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  #16 (permalink)  
Old 10-19-2004, 10:02 AM
Im trying to have an idea!
 
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Some of those other cars seems familiar. Id atleast email the guy and ask "whatz up wit dat" to see what kinda response you get. But sueing him is kinda drastic, he should have asked some guys for a good pic and put there name somewhere on the poster. Id let him know whats on your mind first.

oldspower for life *chicano voice*

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  #17 (permalink)  
Old 10-19-2004, 11:29 AM
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Let me try and explain this for ALL so that everyone in all of the AMERICAS understands..

OLDS took a photo of his car. It is OLDS photo, he owns ALL rights to that photo. Even if OLDS posts his photo on a website he still OWNS that photo. Just because something is on the web does not mean you can take it and reproduce it without permission. When I take peoples photos to "photochop" them, that technically is illegal, but I am doing it for personal use. Even if I alter the photo, it is still not okay, because I never obtained the proper permission. The web is so massive however that prosecuting all offenders is pointless. This is very similar to copying cd's to cassette, that is illegal, the music company owns that music and you dont have permission to copy it. however since that is entirely ridiculious notion to prosecute, they only go after people who make copies and then sell them. Now if you have your own camera, and you photograph OLDs car in some kind of public event or on the street (note that I said public) you own that photo and you can do whatever you want to it, and sell it or whatever. OLDS could possibly sue, because he never gave permission to use his car, but if the car was shot in a public area, he probably would not win. Most photographers when they shoot stuff in public, will get a release from the owner, but it is not required, only a legal move. This is why the papparazi can never be stopped, it is perfectly legal for them to stand around on street corners and snap celebrities on the street and shopping etc..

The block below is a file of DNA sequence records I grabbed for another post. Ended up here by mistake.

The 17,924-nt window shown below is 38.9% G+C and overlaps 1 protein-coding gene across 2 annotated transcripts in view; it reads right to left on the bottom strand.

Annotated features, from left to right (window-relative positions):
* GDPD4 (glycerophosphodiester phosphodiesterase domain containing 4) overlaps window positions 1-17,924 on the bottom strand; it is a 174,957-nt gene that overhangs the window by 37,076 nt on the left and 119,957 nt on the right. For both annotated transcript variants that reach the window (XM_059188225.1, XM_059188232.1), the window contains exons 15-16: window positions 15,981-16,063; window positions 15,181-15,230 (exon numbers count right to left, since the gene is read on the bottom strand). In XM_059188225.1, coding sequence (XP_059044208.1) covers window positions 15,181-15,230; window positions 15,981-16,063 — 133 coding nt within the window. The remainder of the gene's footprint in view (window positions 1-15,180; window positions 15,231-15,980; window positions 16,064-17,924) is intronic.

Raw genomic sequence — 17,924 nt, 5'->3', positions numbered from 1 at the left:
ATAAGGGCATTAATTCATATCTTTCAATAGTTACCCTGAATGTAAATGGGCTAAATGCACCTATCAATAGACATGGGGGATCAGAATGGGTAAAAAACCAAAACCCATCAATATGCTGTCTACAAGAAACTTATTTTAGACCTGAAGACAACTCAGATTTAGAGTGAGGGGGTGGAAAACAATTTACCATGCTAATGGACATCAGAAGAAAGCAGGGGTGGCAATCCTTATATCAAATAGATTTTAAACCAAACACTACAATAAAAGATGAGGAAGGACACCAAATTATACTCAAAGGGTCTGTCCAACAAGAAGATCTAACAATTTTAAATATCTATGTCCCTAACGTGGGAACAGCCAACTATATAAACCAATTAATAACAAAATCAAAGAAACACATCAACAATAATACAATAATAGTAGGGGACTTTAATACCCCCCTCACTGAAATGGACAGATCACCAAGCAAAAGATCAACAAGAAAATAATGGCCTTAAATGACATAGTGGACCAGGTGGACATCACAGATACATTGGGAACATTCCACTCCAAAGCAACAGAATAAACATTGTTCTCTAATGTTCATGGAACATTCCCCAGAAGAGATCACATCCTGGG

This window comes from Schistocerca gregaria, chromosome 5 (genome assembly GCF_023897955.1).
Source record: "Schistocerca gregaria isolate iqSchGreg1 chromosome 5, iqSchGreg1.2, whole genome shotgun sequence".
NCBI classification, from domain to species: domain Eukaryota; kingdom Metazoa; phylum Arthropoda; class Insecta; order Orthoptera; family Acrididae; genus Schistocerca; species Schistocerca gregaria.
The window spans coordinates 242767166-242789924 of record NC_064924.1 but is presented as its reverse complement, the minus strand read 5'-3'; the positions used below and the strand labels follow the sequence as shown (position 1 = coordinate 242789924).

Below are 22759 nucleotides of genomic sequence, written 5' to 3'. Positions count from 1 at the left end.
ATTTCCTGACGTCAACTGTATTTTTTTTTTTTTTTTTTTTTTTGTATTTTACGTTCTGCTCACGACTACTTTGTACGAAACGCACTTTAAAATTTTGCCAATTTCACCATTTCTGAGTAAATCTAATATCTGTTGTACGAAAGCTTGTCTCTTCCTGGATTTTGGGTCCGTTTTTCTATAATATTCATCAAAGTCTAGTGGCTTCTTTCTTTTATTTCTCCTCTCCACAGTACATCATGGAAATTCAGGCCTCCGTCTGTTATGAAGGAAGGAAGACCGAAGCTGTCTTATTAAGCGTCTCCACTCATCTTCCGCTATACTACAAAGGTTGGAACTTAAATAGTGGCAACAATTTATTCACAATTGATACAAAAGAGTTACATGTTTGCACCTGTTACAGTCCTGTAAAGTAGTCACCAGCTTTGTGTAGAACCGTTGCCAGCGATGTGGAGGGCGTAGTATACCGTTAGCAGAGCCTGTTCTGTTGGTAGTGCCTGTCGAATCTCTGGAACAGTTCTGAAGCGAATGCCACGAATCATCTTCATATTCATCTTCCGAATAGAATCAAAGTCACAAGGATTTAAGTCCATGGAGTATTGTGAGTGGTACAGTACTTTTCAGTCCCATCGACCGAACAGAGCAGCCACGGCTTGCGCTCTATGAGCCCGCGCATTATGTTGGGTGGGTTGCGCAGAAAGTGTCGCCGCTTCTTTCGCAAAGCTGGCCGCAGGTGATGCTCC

I posted earlier, that I talked to the guy involved in this, He understands his mistakes now, and will most likely do whatever OLDS wants him to do (take the poster down or give him a free one)


Gluck
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  #18 (permalink)  
Old 10-19-2004, 02:02 PM
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I'm not a lawyer, but I think crazygutgut just nailed it.

A photograph is like a work of art. If you sit on your roof, and paint your neighborhood, complete with houses and cars, then you own the rights to that painting, not the homeowners or car-owners. If you write an article or book about someone, then you own the rights to that article or book, not that person. In this sense, a camera is considered an artistic tool, just like a paintbrush or a pen.

If he violated other laws to obtain the picture (trespassing, etc.), then it's a whole different story.

The web is a breeding-grounds for this sort of thing, because while the law is clear, the enforcement is impractical. We used to be really careful about this sort of thing, and even got written clearances from companies before posting pics of their products. Turned out to be impractical and time-consuming; now we just clear rights when we think it would be reasonably prudent.